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Posts Tagged ‘architecture’

Ramirez Bari V01

Ramirez Bari V01


Ramirez Bari V01 AL2

Ramirez Bari V01 AL2


Take some time and enjoy architect Jose Andres Vallejo’s stunning Photostream site and website.

Previous blog post about Jose Andres Vallejo’s house designs

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Architecture without Architects -- Bernard Rudofsky

Architecture without Architects -- Bernard Rudofsky


“In this book, Bernard Rudofsky steps outside the narrowly defined discipline that has governed our sense of architectural history and discusses the art of building as a universal phenomenon. He introduces the reader to communal architecture–architecture produced not by specialists but by the spontaneous and continuing activity of a whole people with a common heritage, acting within a community experience. A prehistoric theater district for a hundred thousand spectators on the American continent and underground towns and villages (complete with schools, offices, and factories) inhabited by millions of people are among the unexpected phenomena he brings to light.

The beauty of “primitive” architecture has often been dismissed as accidental, but today we recognize in it an art form that has resulted from human intelligence applied to uniquely human modes of life. Indeed, Rudofsky sees the philosophy and practical knowledge of the untutored builders as untapped sources of inspiration for industrial man trapped in his chaotic cities.”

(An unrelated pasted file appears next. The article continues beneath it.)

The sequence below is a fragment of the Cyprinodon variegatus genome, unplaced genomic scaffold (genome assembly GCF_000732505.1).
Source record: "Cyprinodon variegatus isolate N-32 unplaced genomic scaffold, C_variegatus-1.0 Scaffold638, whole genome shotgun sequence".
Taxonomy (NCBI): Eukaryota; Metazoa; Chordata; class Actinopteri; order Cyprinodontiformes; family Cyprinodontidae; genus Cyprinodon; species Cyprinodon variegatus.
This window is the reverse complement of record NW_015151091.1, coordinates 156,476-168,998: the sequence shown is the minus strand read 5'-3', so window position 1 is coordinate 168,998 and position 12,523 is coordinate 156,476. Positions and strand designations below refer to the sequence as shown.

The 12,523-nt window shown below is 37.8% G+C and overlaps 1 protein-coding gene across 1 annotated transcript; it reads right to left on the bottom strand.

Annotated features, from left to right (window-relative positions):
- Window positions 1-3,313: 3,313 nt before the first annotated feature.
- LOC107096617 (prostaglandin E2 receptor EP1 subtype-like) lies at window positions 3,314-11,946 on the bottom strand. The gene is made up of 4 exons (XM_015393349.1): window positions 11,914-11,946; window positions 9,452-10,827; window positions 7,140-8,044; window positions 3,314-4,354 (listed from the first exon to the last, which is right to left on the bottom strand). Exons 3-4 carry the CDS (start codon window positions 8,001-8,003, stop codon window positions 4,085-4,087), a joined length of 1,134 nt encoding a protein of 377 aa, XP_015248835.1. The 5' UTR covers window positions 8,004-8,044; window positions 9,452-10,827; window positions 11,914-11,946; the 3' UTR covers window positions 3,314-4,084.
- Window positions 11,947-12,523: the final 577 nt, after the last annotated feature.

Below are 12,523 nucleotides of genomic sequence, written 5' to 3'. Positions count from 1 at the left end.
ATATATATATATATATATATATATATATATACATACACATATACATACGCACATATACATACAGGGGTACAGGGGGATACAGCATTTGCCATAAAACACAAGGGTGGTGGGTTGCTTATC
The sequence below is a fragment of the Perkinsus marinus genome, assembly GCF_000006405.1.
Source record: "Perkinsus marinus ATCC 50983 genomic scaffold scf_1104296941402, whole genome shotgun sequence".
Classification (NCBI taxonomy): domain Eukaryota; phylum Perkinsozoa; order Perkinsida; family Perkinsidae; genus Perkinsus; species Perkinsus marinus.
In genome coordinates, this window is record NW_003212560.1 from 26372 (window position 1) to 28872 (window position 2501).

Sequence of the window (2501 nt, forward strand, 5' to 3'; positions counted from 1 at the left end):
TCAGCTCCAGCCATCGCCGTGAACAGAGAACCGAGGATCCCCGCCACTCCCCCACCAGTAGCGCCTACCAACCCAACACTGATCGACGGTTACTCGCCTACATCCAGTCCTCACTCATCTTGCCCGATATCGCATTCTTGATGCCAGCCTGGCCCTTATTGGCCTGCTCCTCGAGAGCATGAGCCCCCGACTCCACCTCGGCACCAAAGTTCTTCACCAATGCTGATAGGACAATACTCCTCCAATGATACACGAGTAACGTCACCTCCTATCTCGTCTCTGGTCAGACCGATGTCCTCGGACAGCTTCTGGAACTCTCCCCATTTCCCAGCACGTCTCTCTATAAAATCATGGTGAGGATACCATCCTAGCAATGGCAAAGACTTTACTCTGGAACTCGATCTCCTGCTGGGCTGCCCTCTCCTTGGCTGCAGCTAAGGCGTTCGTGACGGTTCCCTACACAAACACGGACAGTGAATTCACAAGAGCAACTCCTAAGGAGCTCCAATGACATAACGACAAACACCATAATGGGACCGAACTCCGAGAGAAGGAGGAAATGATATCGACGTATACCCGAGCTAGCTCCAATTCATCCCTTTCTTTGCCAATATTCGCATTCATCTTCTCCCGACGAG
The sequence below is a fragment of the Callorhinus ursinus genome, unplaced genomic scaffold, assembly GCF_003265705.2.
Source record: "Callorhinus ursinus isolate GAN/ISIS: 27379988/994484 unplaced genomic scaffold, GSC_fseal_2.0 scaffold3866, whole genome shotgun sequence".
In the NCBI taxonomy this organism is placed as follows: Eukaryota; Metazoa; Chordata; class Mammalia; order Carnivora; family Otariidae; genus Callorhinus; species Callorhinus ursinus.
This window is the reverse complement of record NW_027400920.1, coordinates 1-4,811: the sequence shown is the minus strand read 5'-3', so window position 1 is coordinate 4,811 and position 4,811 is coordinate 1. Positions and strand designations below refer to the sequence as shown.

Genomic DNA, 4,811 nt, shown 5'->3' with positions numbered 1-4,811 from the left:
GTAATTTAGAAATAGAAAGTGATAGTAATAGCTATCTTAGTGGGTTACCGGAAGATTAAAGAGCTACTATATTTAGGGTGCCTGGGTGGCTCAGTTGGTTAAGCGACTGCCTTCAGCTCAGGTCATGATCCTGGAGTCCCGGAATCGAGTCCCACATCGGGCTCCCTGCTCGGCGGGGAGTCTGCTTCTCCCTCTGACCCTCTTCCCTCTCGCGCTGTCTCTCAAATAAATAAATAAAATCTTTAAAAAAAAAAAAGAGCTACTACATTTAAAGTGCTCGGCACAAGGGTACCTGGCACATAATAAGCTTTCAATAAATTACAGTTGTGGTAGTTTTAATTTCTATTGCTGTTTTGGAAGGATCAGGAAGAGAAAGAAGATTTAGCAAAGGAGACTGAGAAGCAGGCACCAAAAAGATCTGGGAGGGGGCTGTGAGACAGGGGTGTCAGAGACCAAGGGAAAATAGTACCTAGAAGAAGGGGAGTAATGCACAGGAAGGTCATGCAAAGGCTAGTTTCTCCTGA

Source: Amazon
Note the number of related terms and phrases: vernacular building, indigenous building, green building, natural building, built by hand, handbuilt, owner-built, communal architecture, social architecture, grassroots housing, traditional architecture, primitive architecture, buildings without architects, human scale architecture, people-centered architecture…

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The Rural Studio from BluePrint Productions on Vimeo.

One of the earliest Rural Studio projects -- the main house made from straw bales, and a smoker out front made of recycled broken concrete and bottles. (click to enlarge)

One of the earliest Rural Studio projects -- the main house made from straw bales, and a smoker out front made of recycled broken concrete and bottles. (click to enlarge)

“The Rural Studio is a design-build architecture studio run by Auburn University which aims to teach students about the social responsibilities of the profession of architecture while also providing safe, well-constructed and inspirational homes and buildings for poor communities in rural west Alabama, part of the so-called “Black Belt”.